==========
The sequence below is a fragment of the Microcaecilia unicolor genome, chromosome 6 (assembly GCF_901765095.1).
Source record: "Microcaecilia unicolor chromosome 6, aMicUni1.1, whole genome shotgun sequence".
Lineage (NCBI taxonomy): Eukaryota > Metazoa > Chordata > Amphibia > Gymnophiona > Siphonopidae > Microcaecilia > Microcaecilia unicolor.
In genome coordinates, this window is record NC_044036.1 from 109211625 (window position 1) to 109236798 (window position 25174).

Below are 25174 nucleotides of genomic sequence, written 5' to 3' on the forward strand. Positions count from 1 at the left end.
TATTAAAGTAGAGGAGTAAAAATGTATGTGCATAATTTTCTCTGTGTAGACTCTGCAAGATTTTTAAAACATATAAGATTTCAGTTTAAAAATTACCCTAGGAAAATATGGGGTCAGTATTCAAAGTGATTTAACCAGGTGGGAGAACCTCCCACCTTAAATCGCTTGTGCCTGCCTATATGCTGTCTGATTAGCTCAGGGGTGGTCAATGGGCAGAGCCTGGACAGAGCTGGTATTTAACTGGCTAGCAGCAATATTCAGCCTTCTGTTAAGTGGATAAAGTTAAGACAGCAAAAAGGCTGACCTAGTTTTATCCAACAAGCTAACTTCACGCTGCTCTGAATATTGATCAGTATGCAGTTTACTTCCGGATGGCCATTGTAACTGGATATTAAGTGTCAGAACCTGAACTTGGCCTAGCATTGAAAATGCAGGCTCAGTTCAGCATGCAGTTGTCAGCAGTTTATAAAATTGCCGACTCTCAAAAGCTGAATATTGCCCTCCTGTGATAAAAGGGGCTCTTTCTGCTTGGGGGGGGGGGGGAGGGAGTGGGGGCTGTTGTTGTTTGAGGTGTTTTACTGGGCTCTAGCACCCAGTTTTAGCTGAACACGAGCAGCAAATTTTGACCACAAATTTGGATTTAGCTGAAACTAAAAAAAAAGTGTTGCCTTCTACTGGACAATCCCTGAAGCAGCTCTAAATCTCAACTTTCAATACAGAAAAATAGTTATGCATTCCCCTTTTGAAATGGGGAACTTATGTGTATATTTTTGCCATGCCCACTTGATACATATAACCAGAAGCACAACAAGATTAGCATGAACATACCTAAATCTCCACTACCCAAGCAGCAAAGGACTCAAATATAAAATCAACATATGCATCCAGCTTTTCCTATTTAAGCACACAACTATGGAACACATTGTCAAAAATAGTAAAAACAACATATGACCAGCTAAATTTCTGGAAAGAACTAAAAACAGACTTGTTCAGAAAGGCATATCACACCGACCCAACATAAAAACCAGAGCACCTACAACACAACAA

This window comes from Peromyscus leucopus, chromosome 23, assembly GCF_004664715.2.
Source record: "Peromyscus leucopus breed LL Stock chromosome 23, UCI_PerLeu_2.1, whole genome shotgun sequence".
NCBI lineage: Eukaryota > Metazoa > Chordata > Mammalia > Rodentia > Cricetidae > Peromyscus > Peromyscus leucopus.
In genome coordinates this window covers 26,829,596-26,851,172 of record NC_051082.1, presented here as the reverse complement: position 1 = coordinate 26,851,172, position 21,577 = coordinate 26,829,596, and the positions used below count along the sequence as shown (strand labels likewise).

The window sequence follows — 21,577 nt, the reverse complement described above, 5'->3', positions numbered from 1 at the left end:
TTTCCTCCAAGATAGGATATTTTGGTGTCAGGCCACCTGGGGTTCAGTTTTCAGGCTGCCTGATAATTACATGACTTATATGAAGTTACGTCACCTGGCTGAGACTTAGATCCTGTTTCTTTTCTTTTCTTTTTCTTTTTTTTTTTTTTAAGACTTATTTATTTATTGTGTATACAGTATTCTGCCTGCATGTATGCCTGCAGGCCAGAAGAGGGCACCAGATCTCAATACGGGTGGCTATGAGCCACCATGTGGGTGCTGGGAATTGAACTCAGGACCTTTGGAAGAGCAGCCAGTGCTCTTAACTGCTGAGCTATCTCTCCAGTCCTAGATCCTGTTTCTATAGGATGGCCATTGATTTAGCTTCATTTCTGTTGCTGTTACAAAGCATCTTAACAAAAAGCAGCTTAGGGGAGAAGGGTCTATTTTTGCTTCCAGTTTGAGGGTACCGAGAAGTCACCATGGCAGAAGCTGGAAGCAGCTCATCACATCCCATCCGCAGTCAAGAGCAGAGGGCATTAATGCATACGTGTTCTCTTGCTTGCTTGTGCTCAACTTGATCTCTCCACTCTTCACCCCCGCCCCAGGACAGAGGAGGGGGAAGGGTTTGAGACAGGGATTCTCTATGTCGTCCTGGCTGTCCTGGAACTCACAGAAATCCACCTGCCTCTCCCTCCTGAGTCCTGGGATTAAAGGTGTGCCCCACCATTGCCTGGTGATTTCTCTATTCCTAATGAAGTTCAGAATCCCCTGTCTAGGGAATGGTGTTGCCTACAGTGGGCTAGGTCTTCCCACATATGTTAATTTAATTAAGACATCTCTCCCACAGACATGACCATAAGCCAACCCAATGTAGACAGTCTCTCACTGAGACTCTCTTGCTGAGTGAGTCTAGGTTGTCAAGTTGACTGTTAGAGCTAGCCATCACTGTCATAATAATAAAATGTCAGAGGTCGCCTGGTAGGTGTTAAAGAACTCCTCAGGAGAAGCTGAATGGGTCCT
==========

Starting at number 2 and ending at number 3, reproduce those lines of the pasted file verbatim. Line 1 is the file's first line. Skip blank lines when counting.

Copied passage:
Source record: "Microcaecilia unicolor chromosome 6, aMicUni1.1, whole genome shotgun sequence".
Lineage (NCBI taxonomy): Eukaryota > Metazoa > Chordata > Amphibia > Gymnophiona > Siphonopidae > Microcaecilia > Microcaecilia unicolor.